The nervy first movement harked back to the motion of Phaéton’s chariot, albeit now riddled with anxiety, its syncopated nature leaving room for doubt. Consolation was on hand in the form of the substantial section marked Poco adagio, a noble utterance whose poise unexpectedly anticipates Elgar in style. The entrance of the organist here was expertly handled by McVinnie, whose familiarity with the Royal Festival Hall instrument enabled him to achieve an ideal balance with the orchestra. He did this through some wholly rewarding registration choices.

As a consequence the slow movement was deeply emotional, its quiet moments accentuated by Emelyanychev and the soft strings, played with little vibrato. The hurried Scherzo was a vivid contrast to this, and brilliantly played, before the doors were flung open for the famous finale.

McVinnie led with authority, securing a lovely, grainy sound from his instrument for the thunderous C major chord at the start. The two pianists, playing what seemed to be a modern instrument, caressed the upper reaches of the texture with delicate arpeggios. Emelyanychev steered clear of sentimentality in his interpretation, a move which actually heightened the impact of the piece and carried us to a thrilling conclusion.

A blast of C major to see January into the long grass was most welcome – what more could a concert goer want?!

You can read all about the 2022/23 season and book tickets at the Orchestra of the Age of Enlightenment website.

In Concert – Soloists, Choir and Orchestra of the Age of Enlightenment / John Butt: Haydn: ‘Nelson’ Mass and ‘Trauer’ Symphony

Symphony no.44 in E minor Hob.I:44 ‘Trauer’ (1772)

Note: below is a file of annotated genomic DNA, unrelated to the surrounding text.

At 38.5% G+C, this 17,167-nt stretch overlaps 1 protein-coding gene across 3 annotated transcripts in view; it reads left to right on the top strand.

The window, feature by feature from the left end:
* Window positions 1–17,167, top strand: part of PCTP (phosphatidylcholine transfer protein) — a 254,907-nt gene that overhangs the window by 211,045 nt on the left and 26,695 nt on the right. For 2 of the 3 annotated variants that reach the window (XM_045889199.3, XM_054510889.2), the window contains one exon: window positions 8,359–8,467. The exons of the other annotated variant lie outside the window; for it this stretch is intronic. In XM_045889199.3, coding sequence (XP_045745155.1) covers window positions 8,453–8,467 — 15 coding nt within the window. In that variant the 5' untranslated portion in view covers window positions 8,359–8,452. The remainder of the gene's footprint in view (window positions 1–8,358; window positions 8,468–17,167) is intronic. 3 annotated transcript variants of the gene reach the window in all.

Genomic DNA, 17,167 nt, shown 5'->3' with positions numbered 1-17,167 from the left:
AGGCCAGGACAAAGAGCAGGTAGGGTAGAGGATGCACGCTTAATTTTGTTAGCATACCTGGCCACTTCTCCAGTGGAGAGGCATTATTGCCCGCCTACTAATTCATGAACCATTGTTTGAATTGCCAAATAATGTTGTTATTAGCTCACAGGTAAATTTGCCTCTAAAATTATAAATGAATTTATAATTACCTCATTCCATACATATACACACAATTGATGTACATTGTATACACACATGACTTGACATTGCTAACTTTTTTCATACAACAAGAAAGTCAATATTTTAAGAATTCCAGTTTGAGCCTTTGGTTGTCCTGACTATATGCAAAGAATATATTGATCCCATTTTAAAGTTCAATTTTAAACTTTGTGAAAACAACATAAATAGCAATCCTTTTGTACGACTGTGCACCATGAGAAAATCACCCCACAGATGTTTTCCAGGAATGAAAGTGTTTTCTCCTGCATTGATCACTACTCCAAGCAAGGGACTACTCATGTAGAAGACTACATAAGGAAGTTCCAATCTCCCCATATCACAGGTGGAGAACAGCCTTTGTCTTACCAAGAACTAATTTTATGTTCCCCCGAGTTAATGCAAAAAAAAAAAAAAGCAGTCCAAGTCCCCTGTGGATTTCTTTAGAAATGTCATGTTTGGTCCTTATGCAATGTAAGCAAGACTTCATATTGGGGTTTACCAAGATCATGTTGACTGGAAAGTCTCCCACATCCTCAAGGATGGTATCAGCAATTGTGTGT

‘Ganz Erbarmen’ from The Seven Last Words of our Saviour on the Cross Hob.XX:2/2 (1786, choral version 1796)
Missa in angustiis (‘Nelson’ Mass), Hob.XXII:11 (1798)

Sofie Ticciati (soprano), Bethany Horak-Hallett (mezzo-soprano), Hugo Hymas (tenor), Robert Davies (bass), Choir and Orchestra of the Age of Enlightenment / John Butt

Hall One, Kings Place, Friday 30 September 2022

Reviewed by Ben Hogwood

Full marks should go to the OAE and Kings Place planning teams for this concert. Somehow they anticipated that what was required on the last day of September 2022 was a ‘mass in time of fear’ – and in doing so unwitting delivered the ideal response at the end of a week of great political uncertainty. The subtitle was given by Haydn to a substantial work better known as the Nelson Mass, so called because it was performed in the presence of Nelson and Lady Hamilton when they visited the composer at Eisenstadt in 1800.

First, though, we heard a work from the composer’s Sturm und Drang period. His Symphony no.44, the only one of his 104 in the key of E minor, has the nickname Trauer on account of the performance of its slow movement at Haydn’s funeral. It falls in the middle of a particularly rich vein of creativity in the Haydn symphony, where he was exploring less common key centres and instrumental possibilities. This performance was given by just 17 players but they gave a sound that could have been made by an orchestra double the size. They caught the dark undertones of its lean and jagged first movement, reminding us of how dramatic Haydn symphonies can be. John Butt was an embodiment of the vigorous performance, drawing the wit and dance rhythms from the Menuetto but also enjoying the relative sweetness of the trio section, with outstanding high horn playing from Ursula Paludan Monberg. The muted Adagio was beautifully done, finding the serene corners of the major key, while the finale had terrific drive, the strings digging in with gritty staccato.